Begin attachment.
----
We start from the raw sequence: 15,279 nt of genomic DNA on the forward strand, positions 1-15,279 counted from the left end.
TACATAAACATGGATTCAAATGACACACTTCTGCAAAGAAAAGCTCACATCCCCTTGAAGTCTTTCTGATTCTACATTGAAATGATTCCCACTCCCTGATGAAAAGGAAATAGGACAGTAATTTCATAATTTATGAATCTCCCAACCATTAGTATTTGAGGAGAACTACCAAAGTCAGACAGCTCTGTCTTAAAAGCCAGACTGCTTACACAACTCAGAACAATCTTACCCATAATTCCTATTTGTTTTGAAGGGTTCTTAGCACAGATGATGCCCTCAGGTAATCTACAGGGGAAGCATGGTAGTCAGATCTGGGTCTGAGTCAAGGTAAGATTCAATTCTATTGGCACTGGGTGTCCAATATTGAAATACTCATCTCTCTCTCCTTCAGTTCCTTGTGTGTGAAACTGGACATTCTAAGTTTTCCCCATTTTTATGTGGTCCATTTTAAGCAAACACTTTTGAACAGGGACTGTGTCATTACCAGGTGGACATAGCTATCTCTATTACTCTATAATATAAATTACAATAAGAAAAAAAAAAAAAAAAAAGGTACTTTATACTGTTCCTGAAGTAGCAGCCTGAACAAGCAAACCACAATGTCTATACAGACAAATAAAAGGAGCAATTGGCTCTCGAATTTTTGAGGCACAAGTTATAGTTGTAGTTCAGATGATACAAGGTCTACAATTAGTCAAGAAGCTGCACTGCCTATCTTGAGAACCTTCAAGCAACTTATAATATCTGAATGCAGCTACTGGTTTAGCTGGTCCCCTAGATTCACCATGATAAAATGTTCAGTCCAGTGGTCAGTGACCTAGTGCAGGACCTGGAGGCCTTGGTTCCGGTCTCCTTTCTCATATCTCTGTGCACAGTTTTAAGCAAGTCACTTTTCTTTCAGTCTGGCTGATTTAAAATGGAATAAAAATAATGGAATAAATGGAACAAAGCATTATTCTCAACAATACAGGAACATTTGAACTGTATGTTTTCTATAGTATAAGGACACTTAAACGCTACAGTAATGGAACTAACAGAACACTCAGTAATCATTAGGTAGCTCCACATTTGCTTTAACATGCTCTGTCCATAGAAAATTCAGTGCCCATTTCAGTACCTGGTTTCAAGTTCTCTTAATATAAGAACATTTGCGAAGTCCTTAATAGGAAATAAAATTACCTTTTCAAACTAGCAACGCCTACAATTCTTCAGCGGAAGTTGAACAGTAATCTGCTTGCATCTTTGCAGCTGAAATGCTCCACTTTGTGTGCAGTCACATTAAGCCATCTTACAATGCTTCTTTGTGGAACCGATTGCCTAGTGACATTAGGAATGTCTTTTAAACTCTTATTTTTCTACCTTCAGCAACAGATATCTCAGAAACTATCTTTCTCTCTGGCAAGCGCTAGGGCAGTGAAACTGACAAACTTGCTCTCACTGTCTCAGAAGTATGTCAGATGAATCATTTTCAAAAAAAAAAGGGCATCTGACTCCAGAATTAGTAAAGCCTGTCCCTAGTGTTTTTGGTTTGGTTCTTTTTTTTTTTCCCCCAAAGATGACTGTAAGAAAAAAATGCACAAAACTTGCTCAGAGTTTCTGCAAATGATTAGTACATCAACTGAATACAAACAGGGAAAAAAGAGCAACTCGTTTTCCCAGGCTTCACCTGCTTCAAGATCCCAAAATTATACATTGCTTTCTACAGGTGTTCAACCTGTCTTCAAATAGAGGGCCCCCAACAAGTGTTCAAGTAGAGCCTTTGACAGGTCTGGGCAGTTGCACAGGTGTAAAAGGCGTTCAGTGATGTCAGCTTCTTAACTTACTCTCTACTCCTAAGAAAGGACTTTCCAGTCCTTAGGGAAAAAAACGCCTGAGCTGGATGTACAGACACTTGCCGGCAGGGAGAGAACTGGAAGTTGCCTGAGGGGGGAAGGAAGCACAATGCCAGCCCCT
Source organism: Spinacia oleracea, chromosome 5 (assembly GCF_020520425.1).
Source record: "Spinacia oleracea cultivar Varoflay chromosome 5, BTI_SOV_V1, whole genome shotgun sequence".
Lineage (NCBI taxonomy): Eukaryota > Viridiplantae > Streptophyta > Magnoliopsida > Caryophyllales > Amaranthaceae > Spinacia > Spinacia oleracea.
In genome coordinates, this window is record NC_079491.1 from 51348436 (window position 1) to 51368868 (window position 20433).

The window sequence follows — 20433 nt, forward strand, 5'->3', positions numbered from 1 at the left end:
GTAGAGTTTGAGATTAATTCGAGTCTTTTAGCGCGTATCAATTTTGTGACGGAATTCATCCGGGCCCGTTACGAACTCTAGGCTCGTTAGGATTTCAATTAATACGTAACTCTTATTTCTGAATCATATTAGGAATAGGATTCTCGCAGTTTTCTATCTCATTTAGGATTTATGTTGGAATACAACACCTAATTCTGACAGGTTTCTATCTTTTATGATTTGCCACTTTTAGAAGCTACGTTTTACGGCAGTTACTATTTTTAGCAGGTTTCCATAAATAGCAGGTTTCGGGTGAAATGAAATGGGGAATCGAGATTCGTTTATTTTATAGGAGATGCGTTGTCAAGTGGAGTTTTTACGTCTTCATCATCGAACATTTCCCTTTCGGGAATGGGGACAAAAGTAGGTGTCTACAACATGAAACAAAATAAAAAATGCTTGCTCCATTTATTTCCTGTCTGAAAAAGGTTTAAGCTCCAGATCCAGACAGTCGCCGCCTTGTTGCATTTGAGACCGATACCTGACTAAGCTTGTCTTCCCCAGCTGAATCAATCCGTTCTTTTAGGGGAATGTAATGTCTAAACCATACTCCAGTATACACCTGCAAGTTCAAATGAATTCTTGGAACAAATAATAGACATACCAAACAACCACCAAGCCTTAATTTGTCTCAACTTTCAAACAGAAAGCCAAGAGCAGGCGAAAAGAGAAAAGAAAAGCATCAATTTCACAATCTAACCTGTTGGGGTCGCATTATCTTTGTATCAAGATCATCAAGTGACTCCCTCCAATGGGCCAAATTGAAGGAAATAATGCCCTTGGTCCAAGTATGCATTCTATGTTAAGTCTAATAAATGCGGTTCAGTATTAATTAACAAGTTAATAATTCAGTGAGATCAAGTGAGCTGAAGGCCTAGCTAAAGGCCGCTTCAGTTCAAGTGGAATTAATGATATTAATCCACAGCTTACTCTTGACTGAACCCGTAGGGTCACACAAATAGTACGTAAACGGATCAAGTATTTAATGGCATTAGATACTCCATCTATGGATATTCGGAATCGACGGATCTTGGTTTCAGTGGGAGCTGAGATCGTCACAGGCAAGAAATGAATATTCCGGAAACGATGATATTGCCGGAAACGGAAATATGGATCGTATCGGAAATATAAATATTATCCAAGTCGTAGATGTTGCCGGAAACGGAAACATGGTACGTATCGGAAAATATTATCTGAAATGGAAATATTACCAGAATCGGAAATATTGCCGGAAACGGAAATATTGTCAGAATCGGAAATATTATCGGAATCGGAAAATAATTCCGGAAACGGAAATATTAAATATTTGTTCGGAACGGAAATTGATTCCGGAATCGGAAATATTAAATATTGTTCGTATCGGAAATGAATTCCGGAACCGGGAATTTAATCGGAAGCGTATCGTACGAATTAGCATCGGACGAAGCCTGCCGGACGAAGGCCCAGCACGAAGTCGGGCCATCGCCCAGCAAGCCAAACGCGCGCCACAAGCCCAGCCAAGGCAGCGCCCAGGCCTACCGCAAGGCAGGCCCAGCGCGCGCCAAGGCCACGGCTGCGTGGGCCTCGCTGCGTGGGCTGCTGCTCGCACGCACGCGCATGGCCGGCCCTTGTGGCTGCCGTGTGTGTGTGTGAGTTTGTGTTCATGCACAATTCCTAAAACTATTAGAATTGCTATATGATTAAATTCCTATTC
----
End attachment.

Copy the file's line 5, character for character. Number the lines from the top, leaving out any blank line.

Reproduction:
Lineage (NCBI taxonomy): Eukaryota > Viridiplantae > Streptophyta > Magnoliopsida > Caryophyllales > Amaranthaceae > Spinacia > Spinacia oleracea.